Wills and Inheritance (Contentious Probate)

Contentious probate is a dispute involving the administration of a deceased person’s estate.  This can include a number of claims.

Being left out of a will

If you have been excluded from the will of a loved one or not received as much as you were hoping, you might be entitled to bring a claim.  Claims under the Inheritance (Provision for Family and Dependants) Act 1975, commonly known as “Inheritance Act claims” or “1975 Act Claims” are claims for reasonable provision from an estate by certain beneficiaries.  Such claims may occur where insufficient provision (or no provision) has been made for a spouse, child, or dependent of the deceased either under the terms of a will or under the intestacy rules.

For spouses, 1975 Act Claims can achieve provision from the estate which is reasonable in all the circumstances, including consideration of the lifestyle enjoyed by the applicant prior to the deceased’s death.  For all other applicants, 1975 Act Claims can achieve provision which is reasonably required for their maintenance.

The deadline to bring a claim under the 1975 Act is only 6 months from the grant of probate, so if you have been excluded from the will of a loved one, or insufficient provision has been made for you, it is important to seek advice as soon as possible.

Disagreements between beneficiaries 

Disputes between beneficiaries of the estate (i.e. those who are inheriting the estate) occur unfortunately often.  Sometimes these arguments may be over the validity of the will, the meaning of the will, or the manner in which the beneficiaries believe that the estate should be distributed. 

We are equipped to advise on all claims. Claims between beneficiaries can be complex, particularly given family dynamics which might influence the parties.  At Allan Janes, our specialist contentious probate solicitors can help to resolve issues as quickly, efficiently, and sympathetically as possible.

Disputes between beneficiaries and executors or between executors

It may be that a dispute arises between the beneficiaries and the executors or personal representatives of the estate.  Such disputes often involve:

  • Inefficient or uncommunicative executors;
  • Executors failing to follow the deceased’s wishes or administer the estate in accordance with the will or intestacy rules;
  • Executors abusing the estate, for example, by paying themselves when they are not entitled to or charging expenses to the estate which they are not entitled to;
  • Executors bringing unnecessary claims in the name of the estate or failing to defend the estate in litigation.

In these circumstances, the beneficiaries might consider an application to remove the executors under s50 of the Administration of Justice Act 1985.  A so-called “s50 Application” gives the court the power to remove or replace executors or personal representatives where there is good reason to do so.

If an executor has been behaving badly and causing loss to the estate, the beneficiaries might consider a claim for breach of trust against the executor to recover financial loss.

In other cases, it may the executors themselves considering an application against a fellow executor who is obstructing the administration of the estate either through inefficiency or breach of duty.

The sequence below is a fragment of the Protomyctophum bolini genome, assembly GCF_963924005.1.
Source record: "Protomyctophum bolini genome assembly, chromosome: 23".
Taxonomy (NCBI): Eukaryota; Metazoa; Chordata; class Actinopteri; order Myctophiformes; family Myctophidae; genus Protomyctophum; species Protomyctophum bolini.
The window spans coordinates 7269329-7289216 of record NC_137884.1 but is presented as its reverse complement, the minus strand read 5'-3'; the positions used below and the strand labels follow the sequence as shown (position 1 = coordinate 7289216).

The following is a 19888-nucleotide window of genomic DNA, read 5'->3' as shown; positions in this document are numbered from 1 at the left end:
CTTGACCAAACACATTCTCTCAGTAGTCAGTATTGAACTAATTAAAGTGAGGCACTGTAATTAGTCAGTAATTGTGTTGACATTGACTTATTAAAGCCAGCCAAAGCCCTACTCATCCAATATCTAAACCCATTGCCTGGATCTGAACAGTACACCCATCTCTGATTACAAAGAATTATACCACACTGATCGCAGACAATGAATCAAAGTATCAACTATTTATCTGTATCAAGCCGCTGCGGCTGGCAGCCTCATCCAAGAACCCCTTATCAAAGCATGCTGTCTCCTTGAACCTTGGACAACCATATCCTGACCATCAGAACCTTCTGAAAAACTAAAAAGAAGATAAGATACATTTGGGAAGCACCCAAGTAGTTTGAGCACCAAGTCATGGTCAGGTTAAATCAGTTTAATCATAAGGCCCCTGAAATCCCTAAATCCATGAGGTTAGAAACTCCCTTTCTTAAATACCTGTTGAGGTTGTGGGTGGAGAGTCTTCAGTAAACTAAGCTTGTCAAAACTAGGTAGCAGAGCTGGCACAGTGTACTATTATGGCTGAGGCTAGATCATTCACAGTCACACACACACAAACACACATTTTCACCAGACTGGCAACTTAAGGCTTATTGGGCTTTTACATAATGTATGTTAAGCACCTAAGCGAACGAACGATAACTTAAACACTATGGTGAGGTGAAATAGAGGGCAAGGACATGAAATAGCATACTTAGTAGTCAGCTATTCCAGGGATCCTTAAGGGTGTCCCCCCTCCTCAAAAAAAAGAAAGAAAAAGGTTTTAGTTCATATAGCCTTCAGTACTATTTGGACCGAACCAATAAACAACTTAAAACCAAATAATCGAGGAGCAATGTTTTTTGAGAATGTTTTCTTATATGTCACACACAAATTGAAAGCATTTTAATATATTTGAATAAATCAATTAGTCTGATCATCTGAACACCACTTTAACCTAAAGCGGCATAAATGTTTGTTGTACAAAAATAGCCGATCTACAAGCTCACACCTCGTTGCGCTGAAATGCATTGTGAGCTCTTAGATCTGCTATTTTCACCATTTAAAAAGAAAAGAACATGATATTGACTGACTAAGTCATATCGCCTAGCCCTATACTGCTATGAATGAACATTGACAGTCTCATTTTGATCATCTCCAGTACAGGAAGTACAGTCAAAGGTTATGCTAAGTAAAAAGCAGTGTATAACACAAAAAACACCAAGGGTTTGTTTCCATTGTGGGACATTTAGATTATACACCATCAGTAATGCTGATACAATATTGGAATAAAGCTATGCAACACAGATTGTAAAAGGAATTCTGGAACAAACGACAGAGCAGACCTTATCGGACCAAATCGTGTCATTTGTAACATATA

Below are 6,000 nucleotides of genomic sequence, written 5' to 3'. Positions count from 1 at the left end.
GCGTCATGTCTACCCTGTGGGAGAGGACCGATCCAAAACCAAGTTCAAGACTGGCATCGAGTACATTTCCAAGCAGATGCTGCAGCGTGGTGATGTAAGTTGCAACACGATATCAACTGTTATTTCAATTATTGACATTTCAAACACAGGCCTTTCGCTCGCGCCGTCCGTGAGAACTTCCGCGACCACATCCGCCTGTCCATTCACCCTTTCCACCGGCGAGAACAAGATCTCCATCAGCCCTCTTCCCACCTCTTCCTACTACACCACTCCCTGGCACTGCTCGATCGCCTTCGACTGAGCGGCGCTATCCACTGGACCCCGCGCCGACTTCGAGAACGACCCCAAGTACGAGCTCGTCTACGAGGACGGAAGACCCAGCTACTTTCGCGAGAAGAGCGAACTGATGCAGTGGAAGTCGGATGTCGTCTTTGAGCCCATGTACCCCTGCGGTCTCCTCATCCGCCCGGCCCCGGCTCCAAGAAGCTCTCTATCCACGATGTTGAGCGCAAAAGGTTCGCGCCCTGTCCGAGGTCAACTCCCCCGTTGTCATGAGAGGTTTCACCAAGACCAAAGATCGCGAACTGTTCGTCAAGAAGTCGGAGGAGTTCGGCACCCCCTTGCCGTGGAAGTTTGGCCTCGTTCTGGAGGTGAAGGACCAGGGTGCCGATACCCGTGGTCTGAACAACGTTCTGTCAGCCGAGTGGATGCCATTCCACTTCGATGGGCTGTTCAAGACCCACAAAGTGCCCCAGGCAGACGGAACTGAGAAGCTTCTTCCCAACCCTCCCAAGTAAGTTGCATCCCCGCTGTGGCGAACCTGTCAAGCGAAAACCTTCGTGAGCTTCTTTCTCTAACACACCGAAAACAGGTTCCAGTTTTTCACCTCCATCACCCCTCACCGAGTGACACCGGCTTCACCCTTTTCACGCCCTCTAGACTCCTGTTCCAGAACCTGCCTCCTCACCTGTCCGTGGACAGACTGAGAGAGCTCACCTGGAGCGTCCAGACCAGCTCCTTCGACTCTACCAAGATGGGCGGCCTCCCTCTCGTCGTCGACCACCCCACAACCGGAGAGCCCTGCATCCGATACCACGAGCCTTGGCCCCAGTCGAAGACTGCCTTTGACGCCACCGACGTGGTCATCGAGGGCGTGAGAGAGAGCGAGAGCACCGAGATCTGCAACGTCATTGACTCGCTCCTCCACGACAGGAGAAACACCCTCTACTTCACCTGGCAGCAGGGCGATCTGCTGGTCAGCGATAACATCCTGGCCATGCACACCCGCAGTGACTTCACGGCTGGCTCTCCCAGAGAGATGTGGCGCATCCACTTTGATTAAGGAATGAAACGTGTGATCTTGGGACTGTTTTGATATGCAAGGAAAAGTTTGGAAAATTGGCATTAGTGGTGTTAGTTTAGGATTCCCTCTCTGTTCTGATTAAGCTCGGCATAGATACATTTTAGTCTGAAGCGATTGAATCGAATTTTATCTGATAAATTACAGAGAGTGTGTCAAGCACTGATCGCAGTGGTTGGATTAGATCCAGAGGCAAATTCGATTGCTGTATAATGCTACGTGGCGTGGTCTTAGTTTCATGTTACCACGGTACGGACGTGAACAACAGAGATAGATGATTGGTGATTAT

Claims to recover money owed to an estate

It is the role of the executor to protect the assets in the estate.  Sometimes, however, assets are ‘lost’ either through unfortunate circumstances or negligence.  Whether the estate has been incorrectly distributed or assets lost as a result of fraud, we can assist. 

Most commonly claims to recover assets in an estate occur when a will is discovered after the estate has been distributed, for example because the deceased had made a new will which was unknown to the family, or because the will was believed to have been destroyed or revoked, only to be discovered later.  In those circumstances, the estate may have distributed to the incorrect beneficiaries.  The disappointed beneficiaries under the new will would require specialist advice to investigate their options including whether the distributed assets could be recovered.

Claims on behalf of the estate

An estate can bring claims to recover assets or debts itself.  For example if the deceased was owed money at the time of their death, the executors would be entitled (and in some cases, required) to issue proceedings to call in the debt so that the asset can be distributed as part of the estate.

Other claims which might be brought by the personal representatives on behalf of the estate include fatal accident or clinical negligence claims where the deceased’s death occurred as a result of an accident or medical mistake.

Steps executors can take to protect themselves in litigation

Executors have a statutory indemnity for costs in the estate which are reasonable incurred.  However they are personally liable for the costs if they are wrongly incurred.  Sometimes this distinction is clear (house clearance costs are okay, first class flights to the Bahamas to help with your grief are almost certainly not). However litigation costs can be a tricky grey area.  Litigation has inherent risk i.e. there is a risk that you could lose your claim and end up paying the other side’s costs.  In those circumstances, there could be an allegation that it was unreasonable to embark on the litigation in the first place, and that the executors should be liable for the costs personally rather than the estate.

We can help both by advising executors on the merits of claims and risks to the estate, and by applications which can protect the executors.  The court can provide executors with a ‘blessing’ or Re Beddoe order.  This order confirms the court’s view that the litigation is worthwhile and protects the executors from personal liability in the event that there is a costs order against the estate.  Such applications are particularly useful when either the beneficiaries cannot agree whether the claim should be pursued or are unable to agree e.g. because they are minors or otherwise lack mental capacity.

Disagreements over whether a will is valid